As squirrels are nuisance animals in many parts of the country, there is a large market for squirrel traps. However, some squirrel traps are not as effective as others, and the way you set up a trap will greatly affect its ability to catch your next dinner.
You’re using the wrong trap
Unfortunately, there are certain traps out there that are marketed as “squirrel traps” that are just the wrong design for catching squirrels. A classic design is the rectangular, two door trap with the pressure plate in the middle. In theory, the squirrel tries to eat the bait in the middle, and the pressure of its paw causes the two doors to swing shut.
But this design has many flaws, one of which is exhibited in the video below.
This trap failed because the squirrel had part of its body outside the trap. Thus, the trap doors could not close.
If you check your traps in the morning and the bait is gone without a squirrel inside, the squirrel either didn’t trip the plate or somehow wrangled its way out of the trap.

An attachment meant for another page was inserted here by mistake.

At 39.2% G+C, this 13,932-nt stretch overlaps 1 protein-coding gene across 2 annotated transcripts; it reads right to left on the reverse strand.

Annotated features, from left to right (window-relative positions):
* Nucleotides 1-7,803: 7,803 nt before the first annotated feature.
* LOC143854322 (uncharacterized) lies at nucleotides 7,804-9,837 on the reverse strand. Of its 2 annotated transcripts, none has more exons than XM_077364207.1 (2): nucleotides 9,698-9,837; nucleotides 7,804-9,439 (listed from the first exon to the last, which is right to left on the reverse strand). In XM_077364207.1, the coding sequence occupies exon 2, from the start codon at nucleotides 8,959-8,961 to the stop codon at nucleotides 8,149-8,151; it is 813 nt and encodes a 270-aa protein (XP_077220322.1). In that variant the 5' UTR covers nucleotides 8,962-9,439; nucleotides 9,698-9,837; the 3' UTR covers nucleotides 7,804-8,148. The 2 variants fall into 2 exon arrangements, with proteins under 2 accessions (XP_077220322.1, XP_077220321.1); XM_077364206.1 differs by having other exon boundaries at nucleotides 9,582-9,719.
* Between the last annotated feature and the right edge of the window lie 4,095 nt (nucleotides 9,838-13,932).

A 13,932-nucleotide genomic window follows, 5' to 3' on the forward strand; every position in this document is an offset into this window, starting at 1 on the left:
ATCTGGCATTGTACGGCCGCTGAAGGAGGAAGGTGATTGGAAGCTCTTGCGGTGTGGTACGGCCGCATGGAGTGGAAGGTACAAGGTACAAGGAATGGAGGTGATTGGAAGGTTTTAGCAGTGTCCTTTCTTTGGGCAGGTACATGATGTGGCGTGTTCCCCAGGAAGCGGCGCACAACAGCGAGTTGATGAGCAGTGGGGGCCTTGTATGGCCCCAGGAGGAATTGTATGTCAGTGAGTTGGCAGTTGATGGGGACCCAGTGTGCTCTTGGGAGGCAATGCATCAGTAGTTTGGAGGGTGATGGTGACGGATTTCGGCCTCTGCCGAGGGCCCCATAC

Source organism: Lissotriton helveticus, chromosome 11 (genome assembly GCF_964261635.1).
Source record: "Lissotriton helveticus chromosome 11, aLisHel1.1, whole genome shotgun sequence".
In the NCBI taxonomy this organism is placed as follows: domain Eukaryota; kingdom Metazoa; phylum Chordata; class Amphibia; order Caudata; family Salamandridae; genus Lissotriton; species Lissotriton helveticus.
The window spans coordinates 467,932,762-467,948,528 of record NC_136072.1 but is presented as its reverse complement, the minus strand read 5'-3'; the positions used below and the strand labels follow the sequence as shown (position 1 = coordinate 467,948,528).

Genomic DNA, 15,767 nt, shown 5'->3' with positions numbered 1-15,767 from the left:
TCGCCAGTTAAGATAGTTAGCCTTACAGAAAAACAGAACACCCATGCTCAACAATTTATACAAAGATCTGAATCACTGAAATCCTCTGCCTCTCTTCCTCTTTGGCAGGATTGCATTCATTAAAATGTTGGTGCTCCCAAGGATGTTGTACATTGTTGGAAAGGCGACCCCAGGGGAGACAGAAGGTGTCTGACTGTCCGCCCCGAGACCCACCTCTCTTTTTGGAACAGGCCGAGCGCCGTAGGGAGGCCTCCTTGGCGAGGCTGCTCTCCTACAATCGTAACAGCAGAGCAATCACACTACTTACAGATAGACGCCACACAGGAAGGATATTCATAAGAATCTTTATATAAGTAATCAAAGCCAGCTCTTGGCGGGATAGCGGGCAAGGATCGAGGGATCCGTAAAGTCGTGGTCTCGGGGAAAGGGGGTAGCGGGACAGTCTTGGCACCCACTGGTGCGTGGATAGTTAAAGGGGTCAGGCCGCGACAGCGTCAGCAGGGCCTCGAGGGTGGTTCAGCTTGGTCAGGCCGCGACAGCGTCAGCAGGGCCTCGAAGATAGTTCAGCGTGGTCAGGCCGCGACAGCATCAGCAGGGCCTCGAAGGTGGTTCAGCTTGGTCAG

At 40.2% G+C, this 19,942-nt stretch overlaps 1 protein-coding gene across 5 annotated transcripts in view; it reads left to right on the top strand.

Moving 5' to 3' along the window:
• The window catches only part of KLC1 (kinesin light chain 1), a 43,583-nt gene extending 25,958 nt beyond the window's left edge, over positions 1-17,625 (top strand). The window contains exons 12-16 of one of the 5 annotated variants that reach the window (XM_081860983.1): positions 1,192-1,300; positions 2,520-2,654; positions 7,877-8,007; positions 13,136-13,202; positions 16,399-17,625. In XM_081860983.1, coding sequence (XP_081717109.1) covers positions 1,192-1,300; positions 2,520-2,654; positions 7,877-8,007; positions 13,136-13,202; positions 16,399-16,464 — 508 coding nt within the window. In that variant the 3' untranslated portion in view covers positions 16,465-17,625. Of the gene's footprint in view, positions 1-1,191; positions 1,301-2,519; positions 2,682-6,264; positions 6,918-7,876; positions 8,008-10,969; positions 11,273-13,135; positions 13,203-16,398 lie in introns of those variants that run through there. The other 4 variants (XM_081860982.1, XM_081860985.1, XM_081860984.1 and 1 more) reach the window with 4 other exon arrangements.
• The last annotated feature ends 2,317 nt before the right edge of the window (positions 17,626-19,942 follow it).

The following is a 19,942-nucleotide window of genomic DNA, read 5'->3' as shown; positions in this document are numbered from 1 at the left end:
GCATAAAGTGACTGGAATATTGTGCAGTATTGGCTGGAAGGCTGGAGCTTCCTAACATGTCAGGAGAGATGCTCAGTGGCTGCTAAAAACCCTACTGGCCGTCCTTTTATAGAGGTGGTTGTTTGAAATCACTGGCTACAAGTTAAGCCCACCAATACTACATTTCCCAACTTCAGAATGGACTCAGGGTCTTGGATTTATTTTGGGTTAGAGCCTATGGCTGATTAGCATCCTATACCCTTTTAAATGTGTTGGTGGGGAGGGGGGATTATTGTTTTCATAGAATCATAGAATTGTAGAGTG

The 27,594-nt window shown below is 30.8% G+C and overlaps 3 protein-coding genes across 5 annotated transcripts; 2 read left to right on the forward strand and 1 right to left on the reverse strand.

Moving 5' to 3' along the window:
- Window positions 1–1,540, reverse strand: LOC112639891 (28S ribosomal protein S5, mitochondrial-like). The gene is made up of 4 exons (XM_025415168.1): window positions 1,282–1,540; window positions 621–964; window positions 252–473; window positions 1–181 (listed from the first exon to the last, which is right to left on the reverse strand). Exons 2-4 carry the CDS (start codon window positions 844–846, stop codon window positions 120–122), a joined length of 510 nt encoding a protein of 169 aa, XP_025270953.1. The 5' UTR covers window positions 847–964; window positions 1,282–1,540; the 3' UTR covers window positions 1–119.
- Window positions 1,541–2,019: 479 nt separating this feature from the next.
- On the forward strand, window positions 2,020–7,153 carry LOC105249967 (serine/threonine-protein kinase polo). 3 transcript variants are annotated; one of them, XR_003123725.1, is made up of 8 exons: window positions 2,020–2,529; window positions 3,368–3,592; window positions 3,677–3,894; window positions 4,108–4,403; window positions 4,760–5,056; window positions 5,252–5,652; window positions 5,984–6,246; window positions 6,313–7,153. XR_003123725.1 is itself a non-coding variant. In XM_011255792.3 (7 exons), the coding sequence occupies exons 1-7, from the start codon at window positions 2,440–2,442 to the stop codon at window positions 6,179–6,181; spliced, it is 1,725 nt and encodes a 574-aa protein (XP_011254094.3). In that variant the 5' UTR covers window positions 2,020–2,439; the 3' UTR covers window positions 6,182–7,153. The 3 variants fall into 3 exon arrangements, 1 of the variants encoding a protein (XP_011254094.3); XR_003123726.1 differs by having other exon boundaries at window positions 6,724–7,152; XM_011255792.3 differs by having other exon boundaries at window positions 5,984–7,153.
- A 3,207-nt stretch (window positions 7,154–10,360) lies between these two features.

Here at EatASquirrel.com, we only recommend one trap, the Squirrelinator. This trap is designed without trip plates, but instead a one-way door mechanism that squirrels cannot defeat.
The trap is not properly secured
Our recommended trap, the Squirrelinator, can be opened from the top in order to load bait into the center of the trap. The top door is latched shut via two spring hooks. It is essential to hook the top door securely to the trap frame. A weak latch can mean the difference between a meal and a runaway squirrel.
The squirrel escaped
Squirrels, being some of the smartest rodents around, can sense whether they’re walking into a trap and become masters at avoiding them. They have been observed stretching their bodies to retrieve the bait and scampering away. Small squirrels such as juveniles have also been known to squeeze through the tiny gaps in cage traps, even after being caught inside.